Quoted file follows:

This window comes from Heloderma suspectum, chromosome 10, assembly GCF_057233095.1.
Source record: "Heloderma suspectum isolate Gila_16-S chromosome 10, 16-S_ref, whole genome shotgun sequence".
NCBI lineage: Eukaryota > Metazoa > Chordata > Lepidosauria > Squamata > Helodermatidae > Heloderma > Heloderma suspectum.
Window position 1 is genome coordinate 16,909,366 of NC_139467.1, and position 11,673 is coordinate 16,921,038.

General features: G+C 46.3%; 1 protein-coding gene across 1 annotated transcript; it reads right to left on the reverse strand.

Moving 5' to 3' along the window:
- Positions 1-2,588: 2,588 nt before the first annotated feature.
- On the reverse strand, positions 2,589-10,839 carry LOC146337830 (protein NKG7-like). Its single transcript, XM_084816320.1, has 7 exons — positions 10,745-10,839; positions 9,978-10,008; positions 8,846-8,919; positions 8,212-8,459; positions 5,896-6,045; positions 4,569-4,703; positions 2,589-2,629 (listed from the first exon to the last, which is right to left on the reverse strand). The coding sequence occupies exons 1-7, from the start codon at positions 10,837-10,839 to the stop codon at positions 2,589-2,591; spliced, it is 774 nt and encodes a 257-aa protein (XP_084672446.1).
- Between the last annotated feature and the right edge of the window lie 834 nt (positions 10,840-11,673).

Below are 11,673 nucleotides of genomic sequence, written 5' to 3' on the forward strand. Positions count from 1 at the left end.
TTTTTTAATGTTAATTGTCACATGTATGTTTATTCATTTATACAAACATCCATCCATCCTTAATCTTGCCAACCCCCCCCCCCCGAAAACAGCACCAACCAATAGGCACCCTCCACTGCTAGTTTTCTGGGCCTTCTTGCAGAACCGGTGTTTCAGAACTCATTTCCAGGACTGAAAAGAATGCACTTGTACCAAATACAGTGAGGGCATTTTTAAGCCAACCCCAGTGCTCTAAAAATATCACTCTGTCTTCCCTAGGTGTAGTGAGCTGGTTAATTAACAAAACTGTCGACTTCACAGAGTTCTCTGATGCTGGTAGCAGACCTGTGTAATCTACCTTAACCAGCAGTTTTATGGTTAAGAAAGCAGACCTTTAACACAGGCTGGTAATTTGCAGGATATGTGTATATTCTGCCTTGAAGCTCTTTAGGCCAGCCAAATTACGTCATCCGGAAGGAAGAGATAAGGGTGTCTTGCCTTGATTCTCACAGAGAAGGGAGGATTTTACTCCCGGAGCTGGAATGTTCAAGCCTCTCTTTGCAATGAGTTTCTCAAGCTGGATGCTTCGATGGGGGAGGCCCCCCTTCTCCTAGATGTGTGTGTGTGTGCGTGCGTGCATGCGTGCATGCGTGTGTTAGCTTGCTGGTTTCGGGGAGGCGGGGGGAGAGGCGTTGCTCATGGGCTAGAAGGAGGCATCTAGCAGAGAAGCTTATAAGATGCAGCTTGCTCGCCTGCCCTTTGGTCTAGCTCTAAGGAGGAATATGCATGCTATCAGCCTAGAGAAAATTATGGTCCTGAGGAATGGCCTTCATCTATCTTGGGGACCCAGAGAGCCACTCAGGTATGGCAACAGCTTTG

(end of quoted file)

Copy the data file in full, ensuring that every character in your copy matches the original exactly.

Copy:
This window comes from Heloderma suspectum, chromosome 10, assembly GCF_057233095.1.
Source record: "Heloderma suspectum isolate Gila_16-S chromosome 10, 16-S_ref, whole genome shotgun sequence".
NCBI lineage: Eukaryota > Metazoa > Chordata > Lepidosauria > Squamata > Helodermatidae > Heloderma > Heloderma suspectum.
Window position 1 is genome coordinate 16,909,366 of NC_139467.1, and position 11,673 is coordinate 16,921,038.

General features: G+C 46.3%; 1 protein-coding gene across 1 annotated transcript; it reads right to left on the reverse strand.

Moving 5' to 3' along the window:
- Positions 1-2,588: 2,588 nt before the first annotated feature.
- On the reverse strand, positions 2,589-10,839 carry LOC146337830 (protein NKG7-like). Its single transcript, XM_084816320.1, has 7 exons — positions 10,745-10,839; positions 9,978-10,008; positions 8,846-8,919; positions 8,212-8,459; positions 5,896-6,045; positions 4,569-4,703; positions 2,589-2,629 (listed from the first exon to the last, which is right to left on the reverse strand). The coding sequence occupies exons 1-7, from the start codon at positions 10,837-10,839 to the stop codon at positions 2,589-2,591; spliced, it is 774 nt and encodes a 257-aa protein (XP_084672446.1).
- Between the last annotated feature and the right edge of the window lie 834 nt (positions 10,840-11,673).

Below are 11,673 nucleotides of genomic sequence, written 5' to 3' on the forward strand. Positions count from 1 at the left end.
TTTTTTAATGTTAATTGTCACATGTATGTTTATTCATTTATACAAACATCCATCCATCCTTAATCTTGCCAACCCCCCCCCCCCGAAAACAGCACCAACCAATAGGCACCCTCCACTGCTAGTTTTCTGGGCCTTCTTGCAGAACCGGTGTTTCAGAACTCATTTCCAGGACTGAAAAGAATGCACTTGTACCAAATACAGTGAGGGCATTTTTAAGCCAACCCCAGTGCTCTAAAAATATCACTCTGTCTTCCCTAGGTGTAGTGAGCTGGTTAATTAACAAAACTGTCGACTTCACAGAGTTCTCTGATGCTGGTAGCAGACCTGTGTAATCTACCTTAACCAGCAGTTTTATGGTTAAGAAAGCAGACCTTTAACACAGGCTGGTAATTTGCAGGATATGTGTATATTCTGCCTTGAAGCTCTTTAGGCCAGCCAAATTACGTCATCCGGAAGGAAGAGATAAGGGTGTCTTGCCTTGATTCTCACAGAGAAGGGAGGATTTTACTCCCGGAGCTGGAATGTTCAAGCCTCTCTTTGCAATGAGTTTCTCAAGCTGGATGCTTCGATGGGGGAGGCCCCCCTTCTCCTAGATGTGTGTGTGTGTGCGTGCGTGCATGCGTGCATGCGTGTGTTAGCTTGCTGGTTTCGGGGAGGCGGGGGGAGAGGCGTTGCTCATGGGCTAGAAGGAGGCATCTAGCAGAGAAGCTTATAAGATGCAGCTTGCTCGCCTGCCCTTTGGTCTAGCTCTAAGGAGGAATATGCATGCTATCAGCCTAGAGAAAATTATGGTCCTGAGGAATGGCCTTCATCTATCTTGGGGACCCAGAGAGCCACTCAGGTATGGCAACAGCTTTG